This One’s for the Dogs

“The Summit of Sletill Hill,” Credit: Rupert FleetinglyPresident Obama’s $800 billion stimulus package of 2009, may be a dismal failure in creating jobs, but at least the 75-some dogs boarding at the DogBoy’s Dog Ranch in Texas are content. This from the Austin American-Statesman:

The dogs at DogBoy’s Dog Ranch appear to be relatively happy. The canines at the 15-acre facility can gaze at gently rolling land when they’re not gnawing at balls, splayed out for a doggie massage or getting an adjustment the facility offers dog chiropractic services.

And, thanks to an extensive solar panel system partly paid for by the federal government, the 75 or so dogs can sleep in air-conditioned comfort in the kennels that board them.

Over the past year, the Department of Energy has showered billions of stimulus dollars on clean energy efforts, mostly to large-scale wind and solar projects nationally and in Texas. Tucked among these hefty grants, however, are seemingly random payouts like the $23,948 for DogBoy’s Dog Ranch and the $15,582 to Rappaport’s Piano Workshop out side of Round Rock, according to a Statesman review of a federal stimulus program for commercial renewable energy projects. Statewide, they include an animal hospital in Odessa and an aerospace engineering laboratory in th small town of Justin, north of Fort Worth.

The owners of these small businesses used their savvy and tips from experts to tap an enormous federal chest and cut down on their energy bills.

The story of the dog ranch solar panels starts at the Deutschen Pfest in Pflugerville in May 2009. Courtney and Bart Emken, who own the ranch and call themselves DogGirl and DogBoy on business cards and license plates, stopped by the booth of Longhorn Solar, a solar installation company that had just started up to take advantage of the federal stimulus money.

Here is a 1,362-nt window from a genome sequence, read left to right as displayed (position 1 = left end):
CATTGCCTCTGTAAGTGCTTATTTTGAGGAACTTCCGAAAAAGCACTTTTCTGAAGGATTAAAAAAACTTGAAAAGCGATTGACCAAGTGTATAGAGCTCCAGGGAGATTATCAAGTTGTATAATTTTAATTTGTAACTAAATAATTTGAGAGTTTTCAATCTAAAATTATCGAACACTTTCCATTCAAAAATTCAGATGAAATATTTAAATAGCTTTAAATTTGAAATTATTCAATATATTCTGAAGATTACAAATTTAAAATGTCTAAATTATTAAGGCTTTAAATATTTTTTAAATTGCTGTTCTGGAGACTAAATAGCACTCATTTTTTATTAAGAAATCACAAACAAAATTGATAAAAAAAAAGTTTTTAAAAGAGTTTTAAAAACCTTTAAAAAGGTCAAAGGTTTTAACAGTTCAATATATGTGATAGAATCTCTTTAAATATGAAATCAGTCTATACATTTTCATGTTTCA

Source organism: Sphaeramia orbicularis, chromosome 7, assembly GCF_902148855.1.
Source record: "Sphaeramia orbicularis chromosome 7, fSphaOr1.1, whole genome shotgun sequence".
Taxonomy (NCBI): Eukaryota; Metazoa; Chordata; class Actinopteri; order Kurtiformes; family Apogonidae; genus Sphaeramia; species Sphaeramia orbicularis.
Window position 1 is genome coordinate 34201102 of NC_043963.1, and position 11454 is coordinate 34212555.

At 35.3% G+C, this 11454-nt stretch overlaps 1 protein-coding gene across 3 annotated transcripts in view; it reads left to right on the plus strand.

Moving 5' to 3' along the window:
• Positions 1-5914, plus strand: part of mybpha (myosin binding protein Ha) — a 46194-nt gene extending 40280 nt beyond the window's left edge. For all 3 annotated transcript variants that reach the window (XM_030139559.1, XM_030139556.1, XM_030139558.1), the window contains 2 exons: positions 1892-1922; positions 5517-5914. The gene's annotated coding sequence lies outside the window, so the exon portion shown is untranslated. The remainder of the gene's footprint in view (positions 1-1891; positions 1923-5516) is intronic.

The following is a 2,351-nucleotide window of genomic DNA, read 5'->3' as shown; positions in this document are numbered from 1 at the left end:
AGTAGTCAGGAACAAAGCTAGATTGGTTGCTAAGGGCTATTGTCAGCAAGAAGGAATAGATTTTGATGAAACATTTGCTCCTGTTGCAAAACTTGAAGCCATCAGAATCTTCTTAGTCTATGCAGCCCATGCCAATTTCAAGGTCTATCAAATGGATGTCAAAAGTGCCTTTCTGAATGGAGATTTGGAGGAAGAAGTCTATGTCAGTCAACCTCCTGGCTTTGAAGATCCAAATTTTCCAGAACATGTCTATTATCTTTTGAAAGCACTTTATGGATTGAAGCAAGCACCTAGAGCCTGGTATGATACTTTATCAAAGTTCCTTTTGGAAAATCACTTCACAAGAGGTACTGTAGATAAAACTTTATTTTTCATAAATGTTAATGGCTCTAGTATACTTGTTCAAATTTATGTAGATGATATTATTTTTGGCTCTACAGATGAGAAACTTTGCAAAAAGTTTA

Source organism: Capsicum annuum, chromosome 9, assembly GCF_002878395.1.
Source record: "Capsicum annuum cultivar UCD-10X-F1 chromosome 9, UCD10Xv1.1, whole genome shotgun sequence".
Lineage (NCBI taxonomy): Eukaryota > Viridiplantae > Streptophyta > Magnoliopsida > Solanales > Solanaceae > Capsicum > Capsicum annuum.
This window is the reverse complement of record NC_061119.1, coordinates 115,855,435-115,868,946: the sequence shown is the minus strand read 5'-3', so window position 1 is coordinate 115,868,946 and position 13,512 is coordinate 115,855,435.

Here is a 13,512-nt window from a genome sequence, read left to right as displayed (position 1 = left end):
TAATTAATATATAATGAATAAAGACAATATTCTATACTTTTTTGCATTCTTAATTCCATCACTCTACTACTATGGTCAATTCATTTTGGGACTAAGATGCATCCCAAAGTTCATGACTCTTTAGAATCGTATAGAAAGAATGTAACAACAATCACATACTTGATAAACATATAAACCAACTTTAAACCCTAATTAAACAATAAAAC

By December, Longhorn had put 65 solar panels atop a south-facing roof on one of the DogBoy’s Dog Ranch kennels, with a sticker price of $87,000, said Courtney Emken. In addition to the federal money, Austin Energy covered $52,000 as part of its rebate program. In the end, the Emkens paid about $10,000.

The panels supply energy to three of the four buildings, two kennels and an office, which total roughly 5,000 square feet. During the peak-energy summer months, the solar power has covered as much as a third of the electricity use at the property; in the spring it covered two-thirds.

“We just expanded in December, and we wouldn’t otherwise have had capital to do it,” Courtney Emken said. “It was only because we got both of those (payouts) that it was so attractive.”

Nationally, more than $2 billion has been awarded through the U.S. Treasury Department’s dryly named 1603 Program (“Payments for Specified Energy Property in Lieu of Tax Credits”), with small awards going to businesses such as the Grumpy Troll Restaurant and Brewpub in Wisconsin, Gumbos Creole Cafe in Virginia, Lucifer Furnaces in Pennsylvania, Bradley and Stow Funeral Home in New Jersey and the Napa River Winery in California.

As President Obama asks American taxpayers to fund another “stimulus” package, this one carrying a price tag of $50 billion, let’s not kid ourselves into thinking this one—funding infrastructure projects—will be any different. Since the last “stimulus” bundle that was supposed to put Americans back to work, 8 million workers are still looking for jobs, and the unemployment rate has climbed to 9.6 percent.

Stimulus plans are great at stimulating political agendas, and highway projects are no exception as Kevin Williamson of National Review reminds us here.


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